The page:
MSPs approve new child legislation

Children will get more access to nursery provision, free school meals and increased care support as part of a wide-ranging legislation approved by MSPs last night.

The Children and Young People Bill was backed in a final vote at Holyrood after a long and sometimes heated final debate.

While some measures were widely welcomed, the Bill also sparked threats of a legal challenge over plans to appoint a so-called “state guardian” for every child.

But Aileen Campbell, the Scottish Government children’s minister, said the overall Bill will help make the country the best place for children to grown up

“Fundamentally I believe this Bill will bring about a transformational change for Scotland’s children and young people,” she said.

“We should be proud we’re passing legislation today that will improve the lives of our children.

“Over the last year this Parliament has given the whole well-being of children and young people its full, intense consideration.

“We have demonstrated we’re not complacent when it comes to finding ways of improving the lives of all children and young people and that we will continue to put their rights and well-being at the centre of Scottish political life.

“In a year where the people of Scotland are being asked to consider the nation’s future, it is a mark of our nation maturity that we should place such a high priority on the next generation.”

Key features include a commitment to extend foster or kinship care for teenagers in residential care after they turn 16. New rights mean they will remain “looked after” up to the age of 21 and “aftercare” will continue to their 26th birthday.

A commitment was backed to deliver childcare of at least 600 hours a year for three and four-year-olds, and the “most vulnerable” two-year-olds, from August. The policy will help save around £700 per child per family each year, the Scottish Government said.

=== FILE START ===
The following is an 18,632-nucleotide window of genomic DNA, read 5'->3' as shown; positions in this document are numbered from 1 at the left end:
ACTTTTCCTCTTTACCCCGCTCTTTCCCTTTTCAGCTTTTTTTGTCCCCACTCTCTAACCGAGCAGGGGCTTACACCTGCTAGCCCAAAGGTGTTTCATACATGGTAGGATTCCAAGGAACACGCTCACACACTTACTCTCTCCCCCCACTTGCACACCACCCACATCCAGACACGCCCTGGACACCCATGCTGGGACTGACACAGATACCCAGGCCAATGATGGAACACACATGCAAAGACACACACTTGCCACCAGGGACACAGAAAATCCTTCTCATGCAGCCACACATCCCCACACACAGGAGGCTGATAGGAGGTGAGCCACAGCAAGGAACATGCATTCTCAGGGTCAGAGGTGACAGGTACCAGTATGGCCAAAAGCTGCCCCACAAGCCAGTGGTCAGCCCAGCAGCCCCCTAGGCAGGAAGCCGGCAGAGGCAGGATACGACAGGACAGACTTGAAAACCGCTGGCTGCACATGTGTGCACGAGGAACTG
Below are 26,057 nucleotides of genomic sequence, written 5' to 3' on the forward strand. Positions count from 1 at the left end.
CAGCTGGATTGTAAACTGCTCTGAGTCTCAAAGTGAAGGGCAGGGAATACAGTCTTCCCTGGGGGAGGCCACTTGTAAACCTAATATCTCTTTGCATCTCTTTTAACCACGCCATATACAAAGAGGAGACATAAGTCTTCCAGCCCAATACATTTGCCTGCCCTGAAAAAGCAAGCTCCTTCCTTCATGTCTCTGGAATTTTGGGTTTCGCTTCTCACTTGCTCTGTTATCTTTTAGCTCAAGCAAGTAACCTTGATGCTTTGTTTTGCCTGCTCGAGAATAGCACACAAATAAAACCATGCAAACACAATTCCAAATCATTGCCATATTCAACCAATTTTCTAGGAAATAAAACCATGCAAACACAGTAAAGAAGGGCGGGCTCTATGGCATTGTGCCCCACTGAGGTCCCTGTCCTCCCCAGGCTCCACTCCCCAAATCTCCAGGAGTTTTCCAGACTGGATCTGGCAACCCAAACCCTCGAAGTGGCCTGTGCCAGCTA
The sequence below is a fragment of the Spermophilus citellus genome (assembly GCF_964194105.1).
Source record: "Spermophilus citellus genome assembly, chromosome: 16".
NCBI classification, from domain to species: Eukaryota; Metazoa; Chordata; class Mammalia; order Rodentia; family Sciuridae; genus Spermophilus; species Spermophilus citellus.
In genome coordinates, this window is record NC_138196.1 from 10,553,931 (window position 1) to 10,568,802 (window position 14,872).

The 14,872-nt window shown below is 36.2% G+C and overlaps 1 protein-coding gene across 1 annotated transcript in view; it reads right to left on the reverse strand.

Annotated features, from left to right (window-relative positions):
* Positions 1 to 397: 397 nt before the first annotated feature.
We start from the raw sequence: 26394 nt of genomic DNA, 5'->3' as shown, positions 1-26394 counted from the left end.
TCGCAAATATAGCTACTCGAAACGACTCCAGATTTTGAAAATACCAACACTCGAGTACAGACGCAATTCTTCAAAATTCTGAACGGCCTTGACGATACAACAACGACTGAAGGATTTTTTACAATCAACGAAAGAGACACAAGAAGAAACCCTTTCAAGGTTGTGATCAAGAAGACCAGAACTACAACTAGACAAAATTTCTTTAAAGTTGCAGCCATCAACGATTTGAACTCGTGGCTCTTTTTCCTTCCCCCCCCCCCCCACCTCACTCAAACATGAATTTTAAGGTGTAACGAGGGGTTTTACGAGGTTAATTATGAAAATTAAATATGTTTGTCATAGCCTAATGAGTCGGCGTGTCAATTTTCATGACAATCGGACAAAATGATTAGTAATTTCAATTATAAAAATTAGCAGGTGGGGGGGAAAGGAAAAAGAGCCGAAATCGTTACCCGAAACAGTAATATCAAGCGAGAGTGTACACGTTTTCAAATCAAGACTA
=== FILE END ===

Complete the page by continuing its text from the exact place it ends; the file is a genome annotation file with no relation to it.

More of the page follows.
SNP ministers said the Bill will lead to better provision in future years, but that the powers of independence will be needed to fulfil their ambition of 1,140 annual care hours.

Free school meals will be offered to all pupils in their first three years of primary school, funded with the extra money received by the Scottish Government as a budget consequence of Westminster’s plans for schools in England.

The measure, which will be introduced from January next year, could save families at least £330 for each child, the First Minister said when he announced the plan last month.

The Bill also bolsters legislation on school closures, particularly in rural areas.

Labour, despite backing the package, raised concerns about the scope and the funding.

The party made three attempts during the debate – which lasted more than six hours – to force more information on finances, even calling for business to be suspended.

“This Bill is a missed opportunity for Scotland’s children and families,” Labour MSP Kezia Dugdale said.

“While we are pleased to have won concessions from the SNP, this Bill could and should have been better. It lacks a proper package of childcare improvements, it doesn’t support care leavers enough and kinship carers will be left unhappy that the SNP has failed to listen to their valid claims.

“This Bill has led to confusion and concern across Scotland and that is the direct result of Aileen Campbell and the SNP being incapable of explaining the Bill and its effects.

“There are widespread concerns about the resources available to deliver this Bill. The inability of the SNP to tell Parliament just how much this Bill will actually cost shows how incompetent the Scottish Government has become.”

Conservatives aimed much of their criticism at the controversial policy to appoint a “named person”, such as a health worker or, headteacher to look out for the welfare and wellbeing of everyone up to the age of 18.

Liz Smith, the party’s education spokeswoman, said her party had no choice but to abstain from the final vote on the Bill because of the plan.

“We believe the policy is wrong in principle, that it does not have conclusive supporting evidence and has not been properly costed,” she said.

Meanwhile, the Christian Institute described the policy as a “dreadful extension of the state’s tentacles into family life”.

The group vowed to drag the Scottish Government through the courts.

Liberal Democrats were sceptical of the named person plan but swung support their behind the Government in the final vote.

“I firmly believe this legislation will help deliver real and significant benefits”, Lib Dem MSP Liam McArthur said.